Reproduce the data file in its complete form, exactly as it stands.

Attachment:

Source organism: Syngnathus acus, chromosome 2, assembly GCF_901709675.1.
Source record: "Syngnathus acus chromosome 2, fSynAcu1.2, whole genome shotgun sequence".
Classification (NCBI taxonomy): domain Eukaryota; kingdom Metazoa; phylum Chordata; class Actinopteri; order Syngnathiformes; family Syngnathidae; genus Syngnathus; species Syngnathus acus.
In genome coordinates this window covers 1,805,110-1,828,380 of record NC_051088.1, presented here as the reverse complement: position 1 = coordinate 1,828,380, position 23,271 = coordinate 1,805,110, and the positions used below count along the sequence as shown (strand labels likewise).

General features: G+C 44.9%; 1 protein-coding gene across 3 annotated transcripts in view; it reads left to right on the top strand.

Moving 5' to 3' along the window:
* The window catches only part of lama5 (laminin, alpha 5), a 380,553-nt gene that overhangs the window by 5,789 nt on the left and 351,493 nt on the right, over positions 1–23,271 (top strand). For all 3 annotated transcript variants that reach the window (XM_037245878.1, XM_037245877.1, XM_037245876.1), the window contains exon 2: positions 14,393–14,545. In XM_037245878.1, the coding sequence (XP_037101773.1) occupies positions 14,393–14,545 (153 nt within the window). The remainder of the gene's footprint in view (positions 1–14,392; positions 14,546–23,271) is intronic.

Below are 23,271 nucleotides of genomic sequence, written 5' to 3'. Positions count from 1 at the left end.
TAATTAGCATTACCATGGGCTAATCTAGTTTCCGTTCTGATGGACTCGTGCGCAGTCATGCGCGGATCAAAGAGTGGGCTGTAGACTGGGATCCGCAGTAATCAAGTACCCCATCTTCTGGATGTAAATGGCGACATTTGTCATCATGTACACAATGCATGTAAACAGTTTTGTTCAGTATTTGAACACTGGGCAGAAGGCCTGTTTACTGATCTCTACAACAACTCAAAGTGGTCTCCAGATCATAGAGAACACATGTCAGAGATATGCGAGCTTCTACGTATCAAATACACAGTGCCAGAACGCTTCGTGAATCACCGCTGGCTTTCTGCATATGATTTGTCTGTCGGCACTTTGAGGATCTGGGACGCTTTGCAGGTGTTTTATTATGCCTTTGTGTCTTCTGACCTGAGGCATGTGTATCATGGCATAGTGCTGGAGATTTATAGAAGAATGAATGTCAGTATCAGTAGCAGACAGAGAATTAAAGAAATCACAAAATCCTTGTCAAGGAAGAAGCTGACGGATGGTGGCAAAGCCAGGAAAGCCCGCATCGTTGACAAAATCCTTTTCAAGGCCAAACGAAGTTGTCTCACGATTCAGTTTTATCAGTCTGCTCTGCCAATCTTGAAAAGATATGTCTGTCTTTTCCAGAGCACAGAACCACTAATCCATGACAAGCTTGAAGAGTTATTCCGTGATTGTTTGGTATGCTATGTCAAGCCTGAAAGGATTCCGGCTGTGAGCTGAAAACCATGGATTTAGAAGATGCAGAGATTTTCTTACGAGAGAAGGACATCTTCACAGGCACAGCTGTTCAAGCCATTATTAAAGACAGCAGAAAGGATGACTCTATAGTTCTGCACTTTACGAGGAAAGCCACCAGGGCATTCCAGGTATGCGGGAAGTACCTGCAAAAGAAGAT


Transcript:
Source organism: Syngnathus acus, chromosome 2, assembly GCF_901709675.1.
Source record: "Syngnathus acus chromosome 2, fSynAcu1.2, whole genome shotgun sequence".
Classification (NCBI taxonomy): domain Eukaryota; kingdom Metazoa; phylum Chordata; class Actinopteri; order Syngnathiformes; family Syngnathidae; genus Syngnathus; species Syngnathus acus.
In genome coordinates this window covers 1,805,110-1,828,380 of record NC_051088.1, presented here as the reverse complement: position 1 = coordinate 1,828,380, position 23,271 = coordinate 1,805,110, and the positions used below count along the sequence as shown (strand labels likewise).

General features: G+C 44.9%; 1 protein-coding gene across 3 annotated transcripts in view; it reads left to right on the top strand.

Moving 5' to 3' along the window:
* The window catches only part of lama5 (laminin, alpha 5), a 380,553-nt gene that overhangs the window by 5,789 nt on the left and 351,493 nt on the right, over positions 1–23,271 (top strand). For all 3 annotated transcript variants that reach the window (XM_037245878.1, XM_037245877.1, XM_037245876.1), the window contains exon 2: positions 14,393–14,545. In XM_037245878.1, the coding sequence (XP_037101773.1) occupies positions 14,393–14,545 (153 nt within the window). The remainder of the gene's footprint in view (positions 1–14,392; positions 14,546–23,271) is intronic.

Below are 23,271 nucleotides of genomic sequence, written 5' to 3'. Positions count from 1 at the left end.
TAATTAGCATTACCATGGGCTAATCTAGTTTCCGTTCTGATGGACTCGTGCGCAGTCATGCGCGGATCAAAGAGTGGGCTGTAGACTGGGATCCGCAGTAATCAAGTACCCCATCTTCTGGATGTAAATGGCGACATTTGTCATCATGTACACAATGCATGTAAACAGTTTTGTTCAGTATTTGAACACTGGGCAGAAGGCCTGTTTACTGATCTCTACAACAACTCAAAGTGGTCTCCAGATCATAGAGAACACATGTCAGAGATATGCGAGCTTCTACGTATCAAATACACAGTGCCAGAACGCTTCGTGAATCACCGCTGGCTTTCTGCATATGATTTGTCTGTCGGCACTTTGAGGATCTGGGACGCTTTGCAGGTGTTTTATTATGCCTTTGTGTCTTCTGACCTGAGGCATGTGTATCATGGCATAGTGCTGGAGATTTATAGAAGAATGAATGTCAGTATCAGTAGCAGACAGAGAATTAAAGAAATCACAAAATCCTTGTCAAGGAAGAAGCTGACGGATGGTGGCAAAGCCAGGAAAGCCCGCATCGTTGACAAAATCCTTTTCAAGGCCAAACGAAGTTGTCTCACGATTCAGTTTTATCAGTCTGCTCTGCCAATCTTGAAAAGATATGTCTGTCTTTTCCAGAGCACAGAACCACTAATCCATGACAAGCTTGAAGAGTTATTCCGTGATTGTTTGGTATGCTATGTCAAGCCTGAAAGGATTCCGGCTGTGAGCTGAAAACCATGGATTTAGAAGATGCAGAGATTTTCTTACGAGAGAAGGACATCTTCACAGGCACAGCTGTTCAAGCCATTATTAAAGACAGCAGAAAGGATGACTCTATAGTTCTGCACTTTACGAGGAAAGCCACCAGGGCATTCCAGGTATGCGGGAAGTACCTGCAAAAGAAGAT